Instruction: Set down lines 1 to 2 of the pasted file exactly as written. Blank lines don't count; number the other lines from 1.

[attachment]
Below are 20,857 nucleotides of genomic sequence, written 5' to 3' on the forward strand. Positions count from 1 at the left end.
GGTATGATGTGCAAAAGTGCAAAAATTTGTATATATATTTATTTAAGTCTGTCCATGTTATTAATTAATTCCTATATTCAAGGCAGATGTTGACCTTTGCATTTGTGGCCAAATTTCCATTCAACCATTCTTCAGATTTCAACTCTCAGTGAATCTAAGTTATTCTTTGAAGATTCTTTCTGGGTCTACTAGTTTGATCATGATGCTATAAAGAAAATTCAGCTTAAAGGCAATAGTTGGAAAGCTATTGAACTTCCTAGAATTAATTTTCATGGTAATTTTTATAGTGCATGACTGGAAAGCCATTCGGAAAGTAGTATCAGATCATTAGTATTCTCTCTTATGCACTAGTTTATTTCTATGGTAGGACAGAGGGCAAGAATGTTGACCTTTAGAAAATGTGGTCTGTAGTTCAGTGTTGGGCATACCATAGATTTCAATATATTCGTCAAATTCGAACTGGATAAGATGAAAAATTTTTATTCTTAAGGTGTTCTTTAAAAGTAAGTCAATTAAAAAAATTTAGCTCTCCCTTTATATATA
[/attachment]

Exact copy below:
Below are 20,857 nucleotides of genomic sequence, written 5' to 3' on the forward strand. Positions count from 1 at the left end.
GGTATGATGTGCAAAAGTGCAAAAATTTGTATATATATTTATTTAAGTCTGTCCATGTTATTAATTAATTCCTATATTCAAGGCAGATGTTGACCTTTGCATTTGTGGCCAAATTTCCATTCAACCATTCTTCAGATTTCAACTCTCAGTGAATCTAAGTTATTCTTTGAAGATTCTTTCTGGGTCTACTAGTTTGATCATGATGCTATAAAGAAAATTCAGCTTAAAGGCAATAGTTGGAAAGCTATTGAACTTCCTAGAATTAATTTTCATGGTAATTTTTATAGTGCATGACTGGAAAGCCATTCGGAAAGTAGTATCAGATCATTAGTATTCTCTCTTATGCACTAGTTTATTTCTATGGTAGGACAGAGGGCAAGAATGTTGACCTTTAGAAAATGTGGTCTGTAGTTCAGTGTTGGGCATACCATAGATTTCAATATATTCGTCAAATTCGAACTGGATAAGATGAAAAATTTTTATTCTTAAGGTGTTCTTTAAAAGTAAGTCAATTAAAAAAATTTAGCTCTCCCTTTATATATA